W3BE'S BE Informed!
Home1.0 W3BE Checklists1.1 RF Safety1.2 Antenna Structures1.3 Quiet Zones1.4 60 Meter Privileges1.5 Take A Paying Job?1.6 Hams At Sea1.7 Imported Radios1.8.0 Reciprocal Privileges1.8.1 For Canadians1.8.2 Reciprocal I.D.1.8.3 More Reciprocal Q&A1.8.4 Hear Something Say Something1.9 Third Party Communications1.10 Incentive Licensing1.11 GEPs and GAPs1.12 Hamslanguage1.13 Visiting Operators1.14 Terms in Part 971.15 Amateur Station?1.16 Licenses & Call Signs1.17 All About Spectrum1.18 Transmitter Stability1.19 Selling Over Ham Radio1.20 Still an Amateur?1.21 Use My Station?1.22 Digi-Standards1.23 No Secrets1.24 Where's My License?1.25 Spectrum Management1.26 A Little Bit Commercial1.27 What is CW?2.0 Ham Needs To Know2.1 VE System Management2.2 What A VE Does2.3 Remote Testing2.4 Get Your Pools Right2.8 GOTA Experience: License Qualifier?2.12 Former Hams2.13 The Hunt for Stereotype W2.14 VE's Universe2.15 More HF for Techs2.16 Can A VE Accept Pay2.17 VEC Supposed To Do2.18 Significance of license2.19 Enough Operator Classes?3.0 Smell Test3.1 Maintenance Monitoring3.2 International/domestic3.3 Excuses3.4 Heed The Rules!3.5 Regulatable3.6 No Broadcasting3.7 Station Records4.0 Which Call Sign?4.1 Self-assigned indicator4.2 Station ID4.3 ID Every 10 minutes4.5 Indicator Schedule4.6 Special Event 1 by 14.7 Non-Appended Indicator4.8 Club Station ID5.0 Alternatives To Exams5.1 VPoD Protocols5.3 Big Red Switch6.0 Constitution Go-By6.1 What Ia A Radio Club?6.2 School Radio Club6.3 Club Stations Control Op6.4 Radio Club Repeater Station7.0 EmComm7.2 RACES7.3 Commercial Communications7.11 Supposed To Be7.12 Emergency Responders & Part 978.0 Repeaters & Part 978.1 Auxiliary Stations & Part 978.2 Remote Control, Telecommand & Part 978.3 Frequency Coordination8.4 Automatic Control & Part 978.5 The Internet & Part 978.6 Beacons & Part 978.7 Automatic Control & Part 978.8 Frequency Coordination & Part 9710.0 Comments in RM-1170810.2 Deceased's Call Sign10.3 A New Era for Ham Radio10.4 New Era Q/A10.5 Four Operator Classes10.6 Novice ArtifactQUIZ

BE Informed No. 1.17

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Let’s face it Hams

It’s All About $pectrum

John B. Johnston W3BE

Q. Our amateur service community is taking our radio spectrum allocations far too much for granted. In 1941, amateur radio was shut down for some four years during World War II and our ham spectrum was reallocated for military radio apparatus. That came about obviously because the war effort was deemed more important to the public interest, convenience, and necessity than was self-training, intercommunication, and technical investigations carried out by amateurs. In recent years, our very own amateur service community has brought about a reallocation of its own making. Our radio spectrum has been self-repurposed into a social media for as many citizens as possible to openly chitchat about nothing of importance.

A. That may be today’s reality. But, in addition to the Section 97.407 Radio Amateur Civil Emergency Service, our regulator expects our amateur radio service spectrum to be used to an even greater extent during emergencies. It has even notified Congress that our amateur service resources can serve as an alternative to the commercial communications infrastructure impacted by an emergency.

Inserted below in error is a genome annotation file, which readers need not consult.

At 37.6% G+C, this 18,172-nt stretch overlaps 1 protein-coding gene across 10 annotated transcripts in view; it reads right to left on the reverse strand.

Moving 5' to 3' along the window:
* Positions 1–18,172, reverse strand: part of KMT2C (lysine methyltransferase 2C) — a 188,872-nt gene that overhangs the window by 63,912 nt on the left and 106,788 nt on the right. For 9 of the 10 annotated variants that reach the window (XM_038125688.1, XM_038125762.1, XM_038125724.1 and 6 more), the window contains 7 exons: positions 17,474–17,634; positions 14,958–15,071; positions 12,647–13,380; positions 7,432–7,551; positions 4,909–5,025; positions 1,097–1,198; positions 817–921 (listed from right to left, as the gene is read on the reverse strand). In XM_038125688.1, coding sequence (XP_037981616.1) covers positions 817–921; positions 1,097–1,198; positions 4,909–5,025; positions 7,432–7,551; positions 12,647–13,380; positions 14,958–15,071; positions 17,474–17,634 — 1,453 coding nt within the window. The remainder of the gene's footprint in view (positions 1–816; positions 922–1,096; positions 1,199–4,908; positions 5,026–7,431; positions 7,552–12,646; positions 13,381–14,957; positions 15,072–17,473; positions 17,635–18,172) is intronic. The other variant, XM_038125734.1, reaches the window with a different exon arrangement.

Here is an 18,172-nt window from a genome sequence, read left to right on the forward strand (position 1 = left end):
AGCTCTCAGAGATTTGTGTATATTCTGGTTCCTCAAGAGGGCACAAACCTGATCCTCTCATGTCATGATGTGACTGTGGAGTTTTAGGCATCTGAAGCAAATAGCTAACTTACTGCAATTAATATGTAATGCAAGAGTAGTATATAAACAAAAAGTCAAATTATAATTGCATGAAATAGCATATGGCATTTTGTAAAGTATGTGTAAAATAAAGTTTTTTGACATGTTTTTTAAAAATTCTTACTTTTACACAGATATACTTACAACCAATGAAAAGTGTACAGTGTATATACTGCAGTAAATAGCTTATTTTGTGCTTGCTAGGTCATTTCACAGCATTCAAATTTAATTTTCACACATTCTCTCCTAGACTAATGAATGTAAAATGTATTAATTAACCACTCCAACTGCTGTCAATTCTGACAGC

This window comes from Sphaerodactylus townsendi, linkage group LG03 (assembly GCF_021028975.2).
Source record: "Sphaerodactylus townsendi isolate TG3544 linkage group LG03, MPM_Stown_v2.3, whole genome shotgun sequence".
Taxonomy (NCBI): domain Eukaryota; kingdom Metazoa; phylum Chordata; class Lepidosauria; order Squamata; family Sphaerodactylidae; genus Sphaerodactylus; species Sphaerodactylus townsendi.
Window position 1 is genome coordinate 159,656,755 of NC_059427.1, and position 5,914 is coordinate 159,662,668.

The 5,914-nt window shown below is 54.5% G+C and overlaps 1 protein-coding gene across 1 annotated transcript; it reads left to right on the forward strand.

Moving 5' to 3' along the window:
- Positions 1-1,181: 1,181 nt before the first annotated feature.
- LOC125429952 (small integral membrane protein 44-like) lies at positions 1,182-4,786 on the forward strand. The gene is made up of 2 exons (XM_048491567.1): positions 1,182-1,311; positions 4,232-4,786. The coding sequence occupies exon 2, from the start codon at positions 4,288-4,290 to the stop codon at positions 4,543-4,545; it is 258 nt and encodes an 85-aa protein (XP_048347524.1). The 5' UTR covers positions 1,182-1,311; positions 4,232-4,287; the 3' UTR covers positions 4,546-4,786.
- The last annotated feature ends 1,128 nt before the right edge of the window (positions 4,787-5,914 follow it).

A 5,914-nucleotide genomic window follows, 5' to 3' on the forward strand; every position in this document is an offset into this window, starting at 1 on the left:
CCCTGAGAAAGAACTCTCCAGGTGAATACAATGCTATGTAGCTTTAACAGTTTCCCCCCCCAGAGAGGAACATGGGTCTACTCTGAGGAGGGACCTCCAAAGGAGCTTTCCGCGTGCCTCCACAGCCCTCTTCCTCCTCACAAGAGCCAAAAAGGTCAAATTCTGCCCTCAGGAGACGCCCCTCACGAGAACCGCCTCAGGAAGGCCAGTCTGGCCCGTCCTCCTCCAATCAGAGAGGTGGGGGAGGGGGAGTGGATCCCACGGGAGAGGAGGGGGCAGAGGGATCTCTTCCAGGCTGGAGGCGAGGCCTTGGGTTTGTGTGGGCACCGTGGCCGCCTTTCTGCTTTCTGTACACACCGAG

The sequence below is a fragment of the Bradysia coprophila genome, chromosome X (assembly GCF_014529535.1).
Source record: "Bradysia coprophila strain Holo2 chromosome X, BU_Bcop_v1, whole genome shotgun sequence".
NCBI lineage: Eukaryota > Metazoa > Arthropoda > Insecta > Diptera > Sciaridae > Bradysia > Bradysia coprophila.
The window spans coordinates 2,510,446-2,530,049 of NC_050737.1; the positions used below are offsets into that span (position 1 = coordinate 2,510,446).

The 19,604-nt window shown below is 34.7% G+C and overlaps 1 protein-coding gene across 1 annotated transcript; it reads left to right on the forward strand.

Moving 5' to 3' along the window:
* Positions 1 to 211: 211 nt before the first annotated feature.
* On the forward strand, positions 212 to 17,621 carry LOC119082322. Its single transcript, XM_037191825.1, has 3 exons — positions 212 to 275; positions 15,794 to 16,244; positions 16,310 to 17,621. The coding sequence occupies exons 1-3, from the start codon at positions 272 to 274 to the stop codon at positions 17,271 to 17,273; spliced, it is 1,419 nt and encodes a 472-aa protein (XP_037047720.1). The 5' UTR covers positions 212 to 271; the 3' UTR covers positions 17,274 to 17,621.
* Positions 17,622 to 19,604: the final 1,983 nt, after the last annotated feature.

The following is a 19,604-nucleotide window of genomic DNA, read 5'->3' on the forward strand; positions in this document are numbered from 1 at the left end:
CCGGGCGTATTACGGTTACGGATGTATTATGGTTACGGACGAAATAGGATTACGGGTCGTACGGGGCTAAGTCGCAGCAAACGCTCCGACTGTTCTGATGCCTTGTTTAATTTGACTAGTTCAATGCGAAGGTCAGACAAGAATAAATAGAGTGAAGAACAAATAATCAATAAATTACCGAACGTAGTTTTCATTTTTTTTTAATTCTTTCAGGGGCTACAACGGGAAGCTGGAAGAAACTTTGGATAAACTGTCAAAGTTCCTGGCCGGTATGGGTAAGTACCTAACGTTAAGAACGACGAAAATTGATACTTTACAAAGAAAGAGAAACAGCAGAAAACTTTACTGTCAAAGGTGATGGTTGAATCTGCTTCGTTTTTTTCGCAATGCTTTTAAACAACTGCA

Q. No one but a carrier has that kind of capability! The government has put the spotlight on our spectrum as being highly important to the public during emergencies. When a big one hits and we can’t deliver, they will have their good reason to reallocate our spectrum away from our social media to more serious expert emergency responders. We have set up ourselves for a downfall.   

A. Not entirely. There is still Section 97.3(a)(4) going for us. It defines our amateur service as: A radiocommunication service for the purpose of self-training, intercommunication and technical investigations carried out by amateurs, that is, duly authorized persons interested in radio technique solely with a personal aim and without pecuniary interest. Similar definitions are also in SEC. 3. [47 USC 153](2) of the Communications Act as well as international Radio Regulations (RR) No. 1.56 and United States Code of Federal Regulations Title 47 Section 2.1(c).

Q. Doesn’t our excellent rule compliance record stand as proof that our amateur service is fulfilling its purpose?

A. That could be one powerful argument. Hopefully, our Maintenance Monitors can produce the supporting statistics.

Q. So what? We have over a hundred-year record of value to the public. They wouldn’t dare take away our frequencies.

A. Caution! Things change. Whenever one party is authorized to use such a highly valuable public resource, it can be expected that sooner or later other parties are going to claim they can make better use of it. Which party is it that can present the most persuasive argument for its making use of our spectrum consistent with the public interest, convenience, and necessity? Let’s face it hams: It’s all about $pectrum.

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April 26, 2017

Supersedes all prior editions